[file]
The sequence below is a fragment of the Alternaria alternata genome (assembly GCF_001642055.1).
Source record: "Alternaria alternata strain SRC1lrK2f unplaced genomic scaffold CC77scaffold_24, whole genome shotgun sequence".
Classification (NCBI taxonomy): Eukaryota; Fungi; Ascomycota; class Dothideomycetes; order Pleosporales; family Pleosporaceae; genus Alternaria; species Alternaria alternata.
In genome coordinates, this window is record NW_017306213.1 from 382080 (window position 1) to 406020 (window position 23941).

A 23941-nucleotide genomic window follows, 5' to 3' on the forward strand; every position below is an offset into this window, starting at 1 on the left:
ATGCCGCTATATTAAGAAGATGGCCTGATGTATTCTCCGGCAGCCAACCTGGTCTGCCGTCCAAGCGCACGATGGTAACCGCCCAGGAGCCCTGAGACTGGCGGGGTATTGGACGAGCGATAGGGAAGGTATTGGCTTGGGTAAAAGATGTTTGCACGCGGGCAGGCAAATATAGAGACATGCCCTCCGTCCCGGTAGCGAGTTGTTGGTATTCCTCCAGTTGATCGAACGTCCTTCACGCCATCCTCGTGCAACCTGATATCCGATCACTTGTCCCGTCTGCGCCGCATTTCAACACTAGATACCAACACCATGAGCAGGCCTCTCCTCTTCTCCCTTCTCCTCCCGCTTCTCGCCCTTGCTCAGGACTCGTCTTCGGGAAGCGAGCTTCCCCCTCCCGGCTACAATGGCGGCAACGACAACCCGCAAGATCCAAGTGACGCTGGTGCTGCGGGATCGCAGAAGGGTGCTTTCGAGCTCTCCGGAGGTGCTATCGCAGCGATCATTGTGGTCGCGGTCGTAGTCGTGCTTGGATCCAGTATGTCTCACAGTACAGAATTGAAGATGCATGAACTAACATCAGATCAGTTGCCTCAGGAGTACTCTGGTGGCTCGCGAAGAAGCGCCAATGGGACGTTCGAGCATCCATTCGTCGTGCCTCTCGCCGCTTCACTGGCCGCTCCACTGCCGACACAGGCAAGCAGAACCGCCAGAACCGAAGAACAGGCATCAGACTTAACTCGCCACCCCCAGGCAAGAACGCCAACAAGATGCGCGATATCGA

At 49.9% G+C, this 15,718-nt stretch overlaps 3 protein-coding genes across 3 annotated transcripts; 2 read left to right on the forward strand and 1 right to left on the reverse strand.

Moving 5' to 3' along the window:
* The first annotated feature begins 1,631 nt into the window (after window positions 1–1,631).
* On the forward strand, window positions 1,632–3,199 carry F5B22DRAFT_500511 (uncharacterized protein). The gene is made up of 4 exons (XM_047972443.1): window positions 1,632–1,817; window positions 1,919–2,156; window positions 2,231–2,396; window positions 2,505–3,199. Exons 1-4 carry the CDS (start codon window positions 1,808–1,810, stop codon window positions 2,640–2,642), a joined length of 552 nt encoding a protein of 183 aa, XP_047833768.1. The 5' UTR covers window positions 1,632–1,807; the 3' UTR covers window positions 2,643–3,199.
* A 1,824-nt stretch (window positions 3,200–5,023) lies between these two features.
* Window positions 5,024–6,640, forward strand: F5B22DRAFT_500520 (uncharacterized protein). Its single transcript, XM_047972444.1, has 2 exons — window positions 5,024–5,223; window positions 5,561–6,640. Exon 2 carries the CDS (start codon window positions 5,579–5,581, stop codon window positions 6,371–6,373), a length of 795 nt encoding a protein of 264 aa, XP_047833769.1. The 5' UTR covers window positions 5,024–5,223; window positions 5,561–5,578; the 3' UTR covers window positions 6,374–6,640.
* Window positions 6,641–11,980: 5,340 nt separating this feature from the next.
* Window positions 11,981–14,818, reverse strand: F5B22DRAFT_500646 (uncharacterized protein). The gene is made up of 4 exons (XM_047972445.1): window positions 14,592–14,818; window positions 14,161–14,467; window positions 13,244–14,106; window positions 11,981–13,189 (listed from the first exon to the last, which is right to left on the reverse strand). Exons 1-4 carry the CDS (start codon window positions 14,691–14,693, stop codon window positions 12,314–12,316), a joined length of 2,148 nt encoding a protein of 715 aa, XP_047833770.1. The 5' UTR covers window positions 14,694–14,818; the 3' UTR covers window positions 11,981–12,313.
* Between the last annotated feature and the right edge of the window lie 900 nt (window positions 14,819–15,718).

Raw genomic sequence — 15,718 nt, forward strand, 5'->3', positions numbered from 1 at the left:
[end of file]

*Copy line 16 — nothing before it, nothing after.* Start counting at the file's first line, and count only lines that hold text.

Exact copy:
Raw genomic sequence — 15,718 nt, forward strand, 5'->3', positions numbered from 1 at the left: